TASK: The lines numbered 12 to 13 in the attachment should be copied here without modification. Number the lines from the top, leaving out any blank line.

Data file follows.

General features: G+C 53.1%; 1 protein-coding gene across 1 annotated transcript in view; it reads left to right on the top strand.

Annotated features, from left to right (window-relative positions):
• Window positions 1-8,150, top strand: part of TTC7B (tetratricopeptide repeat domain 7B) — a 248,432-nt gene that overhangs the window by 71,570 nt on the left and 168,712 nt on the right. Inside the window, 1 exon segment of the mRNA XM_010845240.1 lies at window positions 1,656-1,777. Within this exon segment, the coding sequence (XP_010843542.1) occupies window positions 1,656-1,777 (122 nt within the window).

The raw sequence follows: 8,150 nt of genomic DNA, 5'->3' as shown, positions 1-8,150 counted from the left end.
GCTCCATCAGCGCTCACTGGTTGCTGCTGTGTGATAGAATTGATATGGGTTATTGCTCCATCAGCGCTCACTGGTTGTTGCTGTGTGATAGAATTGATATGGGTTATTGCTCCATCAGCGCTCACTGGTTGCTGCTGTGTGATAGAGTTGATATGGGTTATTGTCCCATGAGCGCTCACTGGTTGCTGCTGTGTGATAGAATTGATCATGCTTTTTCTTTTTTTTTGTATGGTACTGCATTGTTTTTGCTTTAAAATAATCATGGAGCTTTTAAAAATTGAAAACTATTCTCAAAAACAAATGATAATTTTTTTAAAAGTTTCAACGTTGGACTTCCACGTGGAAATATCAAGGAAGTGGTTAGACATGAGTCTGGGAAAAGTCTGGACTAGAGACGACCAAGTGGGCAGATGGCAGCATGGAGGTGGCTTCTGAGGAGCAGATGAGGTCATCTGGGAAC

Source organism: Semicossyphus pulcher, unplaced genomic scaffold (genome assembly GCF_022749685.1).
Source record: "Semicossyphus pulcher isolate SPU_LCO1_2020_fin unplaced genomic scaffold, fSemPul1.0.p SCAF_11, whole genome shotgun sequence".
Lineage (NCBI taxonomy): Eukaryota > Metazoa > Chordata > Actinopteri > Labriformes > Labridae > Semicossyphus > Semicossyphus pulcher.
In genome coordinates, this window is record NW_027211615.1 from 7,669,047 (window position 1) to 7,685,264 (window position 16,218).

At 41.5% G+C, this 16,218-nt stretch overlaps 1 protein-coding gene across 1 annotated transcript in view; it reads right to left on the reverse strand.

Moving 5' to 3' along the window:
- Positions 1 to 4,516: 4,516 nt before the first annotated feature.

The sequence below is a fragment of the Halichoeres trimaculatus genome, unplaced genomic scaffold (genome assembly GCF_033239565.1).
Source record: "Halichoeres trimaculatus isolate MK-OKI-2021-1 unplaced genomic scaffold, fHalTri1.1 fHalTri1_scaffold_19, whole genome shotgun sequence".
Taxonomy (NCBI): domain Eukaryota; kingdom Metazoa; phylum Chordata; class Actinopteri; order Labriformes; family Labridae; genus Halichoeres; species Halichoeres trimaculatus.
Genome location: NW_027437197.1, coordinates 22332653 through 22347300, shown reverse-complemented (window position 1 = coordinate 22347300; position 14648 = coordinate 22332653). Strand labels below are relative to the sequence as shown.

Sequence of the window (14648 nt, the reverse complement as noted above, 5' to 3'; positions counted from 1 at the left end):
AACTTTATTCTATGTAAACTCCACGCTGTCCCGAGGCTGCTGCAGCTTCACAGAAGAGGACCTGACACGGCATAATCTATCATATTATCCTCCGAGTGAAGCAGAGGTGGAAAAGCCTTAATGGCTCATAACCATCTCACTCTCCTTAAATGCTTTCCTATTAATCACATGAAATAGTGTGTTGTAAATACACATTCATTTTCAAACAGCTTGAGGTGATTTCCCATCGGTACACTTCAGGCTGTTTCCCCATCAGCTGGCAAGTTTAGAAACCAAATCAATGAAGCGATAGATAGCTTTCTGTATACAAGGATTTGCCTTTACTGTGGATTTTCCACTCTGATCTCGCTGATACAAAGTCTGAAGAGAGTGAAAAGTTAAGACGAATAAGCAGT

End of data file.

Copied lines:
- Positions 1 to 4,516: 4,516 nt before the first annotated feature.

The sequence below is a fragment of the Halichoeres trimaculatus genome, unplaced genomic scaffold (genome assembly GCF_033239565.1).